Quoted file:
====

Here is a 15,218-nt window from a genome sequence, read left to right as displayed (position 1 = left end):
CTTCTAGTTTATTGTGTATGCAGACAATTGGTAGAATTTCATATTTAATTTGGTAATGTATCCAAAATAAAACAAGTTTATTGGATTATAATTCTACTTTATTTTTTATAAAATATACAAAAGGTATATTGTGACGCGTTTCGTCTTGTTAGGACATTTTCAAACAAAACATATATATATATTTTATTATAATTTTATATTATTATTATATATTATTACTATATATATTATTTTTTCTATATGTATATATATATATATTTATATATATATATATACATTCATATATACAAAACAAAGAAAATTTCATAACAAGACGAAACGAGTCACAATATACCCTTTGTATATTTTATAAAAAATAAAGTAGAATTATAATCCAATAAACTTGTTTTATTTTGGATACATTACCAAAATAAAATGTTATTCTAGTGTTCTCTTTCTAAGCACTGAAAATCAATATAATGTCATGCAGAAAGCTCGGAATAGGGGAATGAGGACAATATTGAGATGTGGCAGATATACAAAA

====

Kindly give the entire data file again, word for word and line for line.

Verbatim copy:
Here is a 15,218-nt window from a genome sequence, read left to right as displayed (position 1 = left end):
CTTCTAGTTTATTGTGTATGCAGACAATTGGTAGAATTTCATATTTAATTTGGTAATGTATCCAAAATAAAACAAGTTTATTGGATTATAATTCTACTTTATTTTTTATAAAATATACAAAAGGTATATTGTGACGCGTTTCGTCTTGTTAGGACATTTTCAAACAAAACATATATATATATTTTATTATAATTTTATATTATTATTATATATTATTACTATATATATTATTTTTTCTATATGTATATATATATATATTTATATATATATATATACATTCATATATACAAAACAAAGAAAATTTCATAACAAGACGAAACGAGTCACAATATACCCTTTGTATATTTTATAAAAAATAAAGTAGAATTATAATCCAATAAACTTGTTTTATTTTGGATACATTACCAAAATAAAATGTTATTCTAGTGTTCTCTTTCTAAGCACTGAAAATCAATATAATGTCATGCAGAAAGCTCGGAATAGGGGAATGAGGACAATATTGAGATGTGGCAGATATACAAAA